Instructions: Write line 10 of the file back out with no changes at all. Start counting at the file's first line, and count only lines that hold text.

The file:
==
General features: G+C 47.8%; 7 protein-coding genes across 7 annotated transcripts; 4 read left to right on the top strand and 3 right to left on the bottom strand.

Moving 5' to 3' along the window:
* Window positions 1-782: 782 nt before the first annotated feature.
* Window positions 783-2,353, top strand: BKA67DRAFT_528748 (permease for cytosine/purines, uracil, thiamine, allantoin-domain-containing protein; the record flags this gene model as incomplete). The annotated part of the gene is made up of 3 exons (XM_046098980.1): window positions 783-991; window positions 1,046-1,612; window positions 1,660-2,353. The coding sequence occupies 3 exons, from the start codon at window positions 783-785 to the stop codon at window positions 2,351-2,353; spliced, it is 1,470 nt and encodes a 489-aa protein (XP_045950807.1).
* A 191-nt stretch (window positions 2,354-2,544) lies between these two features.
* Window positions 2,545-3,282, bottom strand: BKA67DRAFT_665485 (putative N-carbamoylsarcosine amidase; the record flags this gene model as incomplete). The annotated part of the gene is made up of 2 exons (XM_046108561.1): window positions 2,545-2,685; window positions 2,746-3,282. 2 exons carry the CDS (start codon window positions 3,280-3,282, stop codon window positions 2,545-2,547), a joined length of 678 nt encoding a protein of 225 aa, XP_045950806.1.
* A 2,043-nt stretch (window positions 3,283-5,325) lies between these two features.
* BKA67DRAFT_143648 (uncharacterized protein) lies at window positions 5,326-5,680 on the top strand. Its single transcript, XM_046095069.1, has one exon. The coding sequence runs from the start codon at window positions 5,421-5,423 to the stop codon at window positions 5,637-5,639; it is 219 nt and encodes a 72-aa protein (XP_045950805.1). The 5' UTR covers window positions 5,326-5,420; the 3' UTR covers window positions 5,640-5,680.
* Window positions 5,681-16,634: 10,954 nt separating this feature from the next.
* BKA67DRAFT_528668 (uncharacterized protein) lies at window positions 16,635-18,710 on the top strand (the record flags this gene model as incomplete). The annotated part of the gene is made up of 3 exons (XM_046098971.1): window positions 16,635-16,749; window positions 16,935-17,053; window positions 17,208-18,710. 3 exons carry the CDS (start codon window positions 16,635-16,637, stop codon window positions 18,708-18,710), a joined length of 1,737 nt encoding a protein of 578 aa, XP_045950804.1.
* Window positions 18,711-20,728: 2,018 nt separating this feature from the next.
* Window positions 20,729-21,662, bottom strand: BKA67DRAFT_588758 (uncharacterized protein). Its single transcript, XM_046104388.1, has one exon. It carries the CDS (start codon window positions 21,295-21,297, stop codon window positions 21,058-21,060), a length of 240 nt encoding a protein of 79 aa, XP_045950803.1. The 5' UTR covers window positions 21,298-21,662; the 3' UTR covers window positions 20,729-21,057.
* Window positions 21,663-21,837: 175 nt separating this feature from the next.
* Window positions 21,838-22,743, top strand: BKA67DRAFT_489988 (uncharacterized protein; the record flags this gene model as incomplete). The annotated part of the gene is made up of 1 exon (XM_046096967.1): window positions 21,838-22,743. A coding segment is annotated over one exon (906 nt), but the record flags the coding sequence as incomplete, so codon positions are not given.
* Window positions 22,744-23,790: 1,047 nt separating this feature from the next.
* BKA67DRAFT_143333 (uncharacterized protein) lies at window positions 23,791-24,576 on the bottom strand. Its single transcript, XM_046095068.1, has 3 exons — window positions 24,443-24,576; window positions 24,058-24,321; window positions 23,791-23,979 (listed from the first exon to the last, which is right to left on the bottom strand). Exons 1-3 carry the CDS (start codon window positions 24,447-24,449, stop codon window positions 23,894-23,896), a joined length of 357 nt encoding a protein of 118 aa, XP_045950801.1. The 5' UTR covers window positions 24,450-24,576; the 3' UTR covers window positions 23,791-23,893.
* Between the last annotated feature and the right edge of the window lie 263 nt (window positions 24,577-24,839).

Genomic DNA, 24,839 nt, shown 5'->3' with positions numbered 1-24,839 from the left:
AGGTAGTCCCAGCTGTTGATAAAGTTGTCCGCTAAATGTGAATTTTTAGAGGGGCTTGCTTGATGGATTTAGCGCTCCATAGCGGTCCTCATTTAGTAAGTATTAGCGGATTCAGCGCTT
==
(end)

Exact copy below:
* BKA67DRAFT_528668 (uncharacterized protein) lies at window positions 16,635-18,710 on the top strand (the record flags this gene model as incomplete). The annotated part of the gene is made up of 3 exons (XM_046098971.1): window positions 16,635-16,749; window positions 16,935-17,053; window positions 17,208-18,710. 3 exons carry the CDS (start codon window positions 16,635-16,637, stop codon window positions 18,708-18,710), a joined length of 1,737 nt encoding a protein of 578 aa, XP_045950804.1.